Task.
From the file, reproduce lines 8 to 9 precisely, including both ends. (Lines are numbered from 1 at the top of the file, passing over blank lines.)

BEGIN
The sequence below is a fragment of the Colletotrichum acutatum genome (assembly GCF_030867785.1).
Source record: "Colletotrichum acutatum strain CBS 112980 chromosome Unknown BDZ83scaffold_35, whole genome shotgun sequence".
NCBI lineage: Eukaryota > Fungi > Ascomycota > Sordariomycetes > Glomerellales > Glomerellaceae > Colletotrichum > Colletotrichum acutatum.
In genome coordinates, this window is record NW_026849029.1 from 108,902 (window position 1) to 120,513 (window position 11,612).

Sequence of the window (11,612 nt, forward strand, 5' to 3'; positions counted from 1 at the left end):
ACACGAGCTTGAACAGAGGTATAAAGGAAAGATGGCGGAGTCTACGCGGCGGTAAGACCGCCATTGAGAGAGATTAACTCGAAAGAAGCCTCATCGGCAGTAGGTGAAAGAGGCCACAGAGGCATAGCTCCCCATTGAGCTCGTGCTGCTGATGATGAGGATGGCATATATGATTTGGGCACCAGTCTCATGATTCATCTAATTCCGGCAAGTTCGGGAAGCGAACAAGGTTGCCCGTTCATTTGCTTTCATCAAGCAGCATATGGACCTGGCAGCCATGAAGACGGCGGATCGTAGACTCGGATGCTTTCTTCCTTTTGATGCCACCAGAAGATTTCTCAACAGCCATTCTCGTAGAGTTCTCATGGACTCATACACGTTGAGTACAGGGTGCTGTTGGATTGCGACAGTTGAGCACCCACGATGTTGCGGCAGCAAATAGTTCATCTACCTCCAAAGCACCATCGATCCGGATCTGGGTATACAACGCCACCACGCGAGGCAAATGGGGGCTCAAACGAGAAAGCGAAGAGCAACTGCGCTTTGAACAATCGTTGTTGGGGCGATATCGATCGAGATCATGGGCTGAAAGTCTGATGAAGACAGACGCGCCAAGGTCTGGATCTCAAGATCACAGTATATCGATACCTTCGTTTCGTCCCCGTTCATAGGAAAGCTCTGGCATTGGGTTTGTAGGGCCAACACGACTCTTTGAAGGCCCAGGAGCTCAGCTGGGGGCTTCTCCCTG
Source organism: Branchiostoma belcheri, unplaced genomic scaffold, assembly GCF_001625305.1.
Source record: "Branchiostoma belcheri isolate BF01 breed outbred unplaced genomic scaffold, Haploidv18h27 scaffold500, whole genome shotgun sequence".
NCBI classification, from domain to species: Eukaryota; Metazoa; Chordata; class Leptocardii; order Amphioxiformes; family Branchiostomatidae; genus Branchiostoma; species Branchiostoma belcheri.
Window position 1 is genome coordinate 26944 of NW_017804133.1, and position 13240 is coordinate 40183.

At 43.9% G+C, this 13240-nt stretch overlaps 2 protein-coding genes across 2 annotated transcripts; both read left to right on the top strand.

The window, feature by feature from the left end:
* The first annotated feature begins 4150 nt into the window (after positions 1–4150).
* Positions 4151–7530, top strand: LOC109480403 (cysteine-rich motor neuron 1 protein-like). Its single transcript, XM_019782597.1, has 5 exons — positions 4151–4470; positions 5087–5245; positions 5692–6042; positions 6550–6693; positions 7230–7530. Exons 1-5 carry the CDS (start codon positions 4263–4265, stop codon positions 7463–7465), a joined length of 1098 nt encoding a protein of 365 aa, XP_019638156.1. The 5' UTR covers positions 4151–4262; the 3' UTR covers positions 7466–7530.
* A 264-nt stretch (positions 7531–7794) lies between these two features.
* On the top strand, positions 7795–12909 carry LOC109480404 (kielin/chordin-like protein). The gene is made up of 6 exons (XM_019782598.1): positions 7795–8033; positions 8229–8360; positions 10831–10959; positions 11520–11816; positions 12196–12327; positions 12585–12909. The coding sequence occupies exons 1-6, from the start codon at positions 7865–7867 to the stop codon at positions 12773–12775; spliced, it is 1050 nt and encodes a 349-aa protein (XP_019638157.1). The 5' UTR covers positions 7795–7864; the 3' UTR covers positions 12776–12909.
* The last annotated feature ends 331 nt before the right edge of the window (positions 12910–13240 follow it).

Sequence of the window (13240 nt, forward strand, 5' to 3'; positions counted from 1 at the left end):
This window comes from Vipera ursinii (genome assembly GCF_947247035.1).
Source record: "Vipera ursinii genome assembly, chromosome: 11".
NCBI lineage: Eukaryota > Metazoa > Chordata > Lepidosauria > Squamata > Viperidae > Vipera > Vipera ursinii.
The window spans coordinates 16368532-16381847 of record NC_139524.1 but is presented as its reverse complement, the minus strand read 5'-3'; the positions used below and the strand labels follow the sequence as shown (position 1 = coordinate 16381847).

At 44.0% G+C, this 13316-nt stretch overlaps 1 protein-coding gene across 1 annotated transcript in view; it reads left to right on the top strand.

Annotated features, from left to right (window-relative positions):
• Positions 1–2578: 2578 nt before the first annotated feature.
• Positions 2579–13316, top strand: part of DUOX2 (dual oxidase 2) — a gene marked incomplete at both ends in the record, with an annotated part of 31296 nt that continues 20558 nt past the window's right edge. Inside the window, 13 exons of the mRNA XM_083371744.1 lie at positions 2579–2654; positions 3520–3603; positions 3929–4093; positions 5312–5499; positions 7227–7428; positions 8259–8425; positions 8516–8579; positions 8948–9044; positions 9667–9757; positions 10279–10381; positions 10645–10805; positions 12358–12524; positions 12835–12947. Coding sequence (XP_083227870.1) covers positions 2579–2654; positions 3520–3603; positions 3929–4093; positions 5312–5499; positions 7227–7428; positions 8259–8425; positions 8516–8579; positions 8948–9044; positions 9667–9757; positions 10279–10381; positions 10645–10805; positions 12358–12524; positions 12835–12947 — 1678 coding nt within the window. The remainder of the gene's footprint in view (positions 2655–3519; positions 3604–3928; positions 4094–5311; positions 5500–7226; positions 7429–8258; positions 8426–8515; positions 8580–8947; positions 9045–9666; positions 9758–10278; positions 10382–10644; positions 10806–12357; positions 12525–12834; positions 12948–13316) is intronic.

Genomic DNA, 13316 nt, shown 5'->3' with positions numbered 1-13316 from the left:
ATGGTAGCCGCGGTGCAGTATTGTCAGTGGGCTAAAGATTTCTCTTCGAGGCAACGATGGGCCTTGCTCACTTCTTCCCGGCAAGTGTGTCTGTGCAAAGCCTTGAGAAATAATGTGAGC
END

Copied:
Source record: "Branchiostoma belcheri isolate BF01 breed outbred unplaced genomic scaffold, Haploidv18h27 scaffold500, whole genome shotgun sequence".
NCBI classification, from domain to species: Eukaryota; Metazoa; Chordata; class Leptocardii; order Amphioxiformes; family Branchiostomatidae; genus Branchiostoma; species Branchiostoma belcheri.